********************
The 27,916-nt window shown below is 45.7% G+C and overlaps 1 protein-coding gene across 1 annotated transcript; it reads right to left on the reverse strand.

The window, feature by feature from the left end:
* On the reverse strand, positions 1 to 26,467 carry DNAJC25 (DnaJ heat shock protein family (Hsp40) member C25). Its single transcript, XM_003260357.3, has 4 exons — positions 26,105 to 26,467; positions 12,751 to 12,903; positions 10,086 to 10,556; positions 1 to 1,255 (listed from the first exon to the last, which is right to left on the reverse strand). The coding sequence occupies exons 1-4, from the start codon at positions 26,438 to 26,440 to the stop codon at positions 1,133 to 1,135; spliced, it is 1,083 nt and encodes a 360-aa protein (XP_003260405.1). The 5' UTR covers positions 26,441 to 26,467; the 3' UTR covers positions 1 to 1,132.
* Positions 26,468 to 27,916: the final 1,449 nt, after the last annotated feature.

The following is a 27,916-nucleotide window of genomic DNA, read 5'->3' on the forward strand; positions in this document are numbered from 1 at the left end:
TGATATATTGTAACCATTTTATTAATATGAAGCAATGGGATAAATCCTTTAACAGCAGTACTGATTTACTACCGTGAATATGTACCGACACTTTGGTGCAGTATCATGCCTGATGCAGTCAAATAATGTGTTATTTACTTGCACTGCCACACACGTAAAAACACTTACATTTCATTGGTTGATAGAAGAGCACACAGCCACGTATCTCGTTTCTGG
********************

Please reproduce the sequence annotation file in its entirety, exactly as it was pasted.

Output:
The 27,916-nt window shown below is 45.7% G+C and overlaps 1 protein-coding gene across 1 annotated transcript; it reads right to left on the reverse strand.

The window, feature by feature from the left end:
* On the reverse strand, positions 1 to 26,467 carry DNAJC25 (DnaJ heat shock protein family (Hsp40) member C25). Its single transcript, XM_003260357.3, has 4 exons — positions 26,105 to 26,467; positions 12,751 to 12,903; positions 10,086 to 10,556; positions 1 to 1,255 (listed from the first exon to the last, which is right to left on the reverse strand). The coding sequence occupies exons 1-4, from the start codon at positions 26,438 to 26,440 to the stop codon at positions 1,133 to 1,135; spliced, it is 1,083 nt and encodes a 360-aa protein (XP_003260405.1). The 5' UTR covers positions 26,441 to 26,467; the 3' UTR covers positions 1 to 1,132.
* Positions 26,468 to 27,916: the final 1,449 nt, after the last annotated feature.

The following is a 27,916-nucleotide window of genomic DNA, read 5'->3' on the forward strand; positions in this document are numbered from 1 at the left end:
TGATATATTGTAACCATTTTATTAATATGAAGCAATGGGATAAATCCTTTAACAGCAGTACTGATTTACTACCGTGAATATGTACCGACACTTTGGTGCAGTATCATGCCTGATGCAGTCAAATAATGTGTTATTTACTTGCACTGCCACACACGTAAAAACACTTACATTTCATTGGTTGATAGAAGAGCACACAGCCACGTATCTCGTTTCTGG